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  • FIRST POST
    • halesowenmum
    • By halesowenmum 18th Jun 17, 1:32 PM
    • 140Posts
    • 51Thanks
    halesowenmum
    Bother joining pension or not?
    • #1
    • 18th Jun 17, 1:32 PM
    Bother joining pension or not? 18th Jun 17 at 1:32 PM
    I've just joined my new company and there's pension on offer.

    However, I've needed every single penny so I can pay my bills and have not been able to pay into a pension for years now.

    I'm 50. I have about 78k mortgage to pay off (so will likely be working until I'm 90!!), no other investments. I do have critical illness insurance (so I'm worth a fair bit dead not that that's much help!!) and I guess I can't see the point of 'starting now' so to speak.

    I suppose what's further complicated things is my income has been up and down over the last 8 years through various forms from temping, fixed term contracts, and a short spell with a ltd co. I'm also recovering from a £2k boiler replacement 3 days before Xmas and four months without child support from my XH meaning my income took a £1500 hit and I'm struggling to catch up. Also, this job role is supposed to be for 1 year, could stretch to 2, but again it's not a permanent role so I'd be changing pensions again in due course.

    What do people think in general about not paying/paying into a pension/??? Any thoughts gratefully received. I also wonder if I should sort out a will just in case I'm run over by a bus as I don't understand where any pension would go (I'm single since the divorce and have two children who are teens) or if the payment from the critical illness etc, where would that go if I'd not got a will?

    Thank you.
Page 1
  • jamesd
    • #2
    • 18th Jun 17, 2:13 PM
    • #2
    • 18th Jun 17, 2:13 PM
    Critical illness insurance normally pays out when you're alive, not when you're dead, though quite a few of the things it covers have a substantial chance of killing you eventually. No problem if they don't, you still keep the money. As insurance types go it's fairly low in priority list. Reducing the amount of cover might not be a bad idea.

    You say who is to get your pension pot when you die using an expression of wishes form. You'd probably say it's to be split between your children. If you die before 75 they get it all tax free, else it's taxed at their normal tax rate when they take money out, which can be at any age for an inherited pot.

    If you're diagnosed with something where your doctors say your life expectancy is no more than a year you can take the whole pension pot as a tax free lump sum, at any age. The doctors are allowed to be wrong, you get to keep the money anyway if they are and you live to be a hundred.

    A pension is an efficient way to clear or help clear a mortgage. You pay into the pension and get the tax relief and employer contribution. At any time from 55 you can take 25% as a tax free lump sum to use for the mortgage and leave the rest in the pension for retirement. The bit left in the pension will probably still be more than the amount you paid in.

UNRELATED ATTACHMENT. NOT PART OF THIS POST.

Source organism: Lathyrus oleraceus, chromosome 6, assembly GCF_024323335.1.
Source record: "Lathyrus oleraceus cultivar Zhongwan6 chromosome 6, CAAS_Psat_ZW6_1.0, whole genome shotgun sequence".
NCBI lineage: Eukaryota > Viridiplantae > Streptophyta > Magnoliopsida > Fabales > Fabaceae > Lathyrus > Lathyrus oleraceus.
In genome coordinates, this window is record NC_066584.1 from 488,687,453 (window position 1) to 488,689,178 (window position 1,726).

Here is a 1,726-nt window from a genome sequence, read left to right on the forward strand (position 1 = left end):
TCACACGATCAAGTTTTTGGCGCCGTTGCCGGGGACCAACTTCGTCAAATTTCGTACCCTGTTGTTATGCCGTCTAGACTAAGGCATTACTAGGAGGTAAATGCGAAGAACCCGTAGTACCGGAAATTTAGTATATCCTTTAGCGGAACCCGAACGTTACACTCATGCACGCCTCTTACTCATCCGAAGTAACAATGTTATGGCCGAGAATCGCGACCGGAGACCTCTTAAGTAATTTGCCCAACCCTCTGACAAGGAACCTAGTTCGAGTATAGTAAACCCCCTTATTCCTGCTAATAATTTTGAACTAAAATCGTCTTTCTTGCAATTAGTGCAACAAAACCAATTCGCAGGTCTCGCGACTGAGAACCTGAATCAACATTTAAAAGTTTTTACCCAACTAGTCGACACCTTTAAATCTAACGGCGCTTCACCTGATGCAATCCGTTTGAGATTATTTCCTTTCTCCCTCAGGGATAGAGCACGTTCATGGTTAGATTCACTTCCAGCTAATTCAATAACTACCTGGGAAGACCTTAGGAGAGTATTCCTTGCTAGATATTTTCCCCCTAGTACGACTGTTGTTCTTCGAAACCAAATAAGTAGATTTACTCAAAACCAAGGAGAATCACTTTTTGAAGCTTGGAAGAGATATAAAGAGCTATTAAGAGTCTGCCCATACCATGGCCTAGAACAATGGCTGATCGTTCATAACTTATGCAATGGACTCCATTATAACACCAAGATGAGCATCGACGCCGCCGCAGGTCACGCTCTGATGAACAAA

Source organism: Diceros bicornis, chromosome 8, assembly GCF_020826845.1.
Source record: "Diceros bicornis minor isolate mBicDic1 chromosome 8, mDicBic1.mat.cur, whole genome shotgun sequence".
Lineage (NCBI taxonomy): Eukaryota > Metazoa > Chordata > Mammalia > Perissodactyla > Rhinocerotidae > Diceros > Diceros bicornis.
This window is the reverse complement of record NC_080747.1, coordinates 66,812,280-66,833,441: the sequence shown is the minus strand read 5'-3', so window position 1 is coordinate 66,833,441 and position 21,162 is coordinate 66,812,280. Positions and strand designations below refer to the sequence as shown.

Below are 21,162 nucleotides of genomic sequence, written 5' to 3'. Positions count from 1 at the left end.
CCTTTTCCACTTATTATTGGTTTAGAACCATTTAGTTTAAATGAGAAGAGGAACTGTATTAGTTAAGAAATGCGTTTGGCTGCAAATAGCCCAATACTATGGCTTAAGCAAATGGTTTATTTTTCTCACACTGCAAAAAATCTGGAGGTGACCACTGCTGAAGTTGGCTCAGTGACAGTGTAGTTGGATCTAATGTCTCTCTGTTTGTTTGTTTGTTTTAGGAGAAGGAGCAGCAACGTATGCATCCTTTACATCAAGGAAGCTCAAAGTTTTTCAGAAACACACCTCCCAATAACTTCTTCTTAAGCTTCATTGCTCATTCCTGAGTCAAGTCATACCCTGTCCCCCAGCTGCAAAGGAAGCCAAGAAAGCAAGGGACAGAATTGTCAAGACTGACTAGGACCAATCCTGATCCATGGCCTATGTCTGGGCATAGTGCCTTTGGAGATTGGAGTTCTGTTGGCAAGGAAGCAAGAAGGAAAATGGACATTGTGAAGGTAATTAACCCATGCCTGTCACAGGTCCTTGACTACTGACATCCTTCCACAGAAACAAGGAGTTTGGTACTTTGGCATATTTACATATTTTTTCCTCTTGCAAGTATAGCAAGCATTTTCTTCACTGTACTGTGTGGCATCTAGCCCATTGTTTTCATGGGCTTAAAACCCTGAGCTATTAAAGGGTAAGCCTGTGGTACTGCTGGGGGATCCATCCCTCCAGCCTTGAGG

If the mortgage rate is sensible you might consider increasing the term to free up cash flow now that you can use to accumulate an emergency fund and invest for the future more easily.

    At a minimum join the pension and pay in enough to get the maximum employer contribution. Do that as soon as you can because that employer money is claim it or it's gone, effectively a given up bit of pay. No problem to move and combine pensions these days so that's not a reason not to join.
    Last edited by jamesd; 19-06-2017 at 5:24 AM.
    • Aretnap
    • By Aretnap 18th Jun 17, 2:49 PM
    • 2,621 Posts
    • 2,077 Thanks
    Aretnap
    • #3
    • 18th Jun 17, 2:49 PM
    • #3
    • 18th Jun 17, 2:49 PM
    As the employer will presumably match your contributions to the pension by not contributing you are effectively turning down free money (albeit free money that you will have to wait five years to withdraw).

    Objections asking the lines of "it's a bit late to start" or "I'll only have the job a couple of years" are effectively objections to the fact that it's only a little bit of free money. That maybe true, but a little bit of free money is still better than no free money.

    If you really can't afford to give up any of your salary now then on the surface that's an argument for not contributing, but it rather urgently raises the question of how you'll core in a few years when you no longer want to/are able to work in the way that you do now.
    • Browntoa
    • By Browntoa 18th Jun 17, 3:02 PM
    • 31,202 Posts
    • 36,900 Thanks
    Browntoa
    • #4
    • 18th Jun 17, 3:02 PM
    • #4
    • 18th Jun 17, 3:02 PM
    and the difference it may make in a top up to a basic state pension


    I'd rather cancel the critical illness cover and get the pension if it were me
    I'm the Board Guide of the Referrers ,Telephones, Pensions , Shop Don't drop ,over 50's and Discount Code boards which means I'm a volunteer to help them run smoothly and I can move and merge posts there. However, please remember, board guides don't read every post. If you spot an inappropriate or illegal post please report it to forumteam@moneysavingexpert.com Any views are mine and not the official line of MoneySavingExpert.
    • bostonerimus
    • By bostonerimus 18th Jun 17, 3:29 PM
    • 329 Posts
    • 178 Thanks
    bostonerimus
    • #5
    • 18th Jun 17, 3:29 PM
    • #5
    • 18th Jun 17, 3:29 PM
    Do a detailed budget
    Pay off any high interest debt
    Save 6 months spending to a bank account.

    If you have done those 3 things do everything you can to pay enough into an employer pension to get the maximum matching contribution.
    Misanthrope in search of similar for mutual loathing
    • Stubod
    • By Stubod 18th Jun 17, 4:17 PM
    • 366 Posts
    • 203 Thanks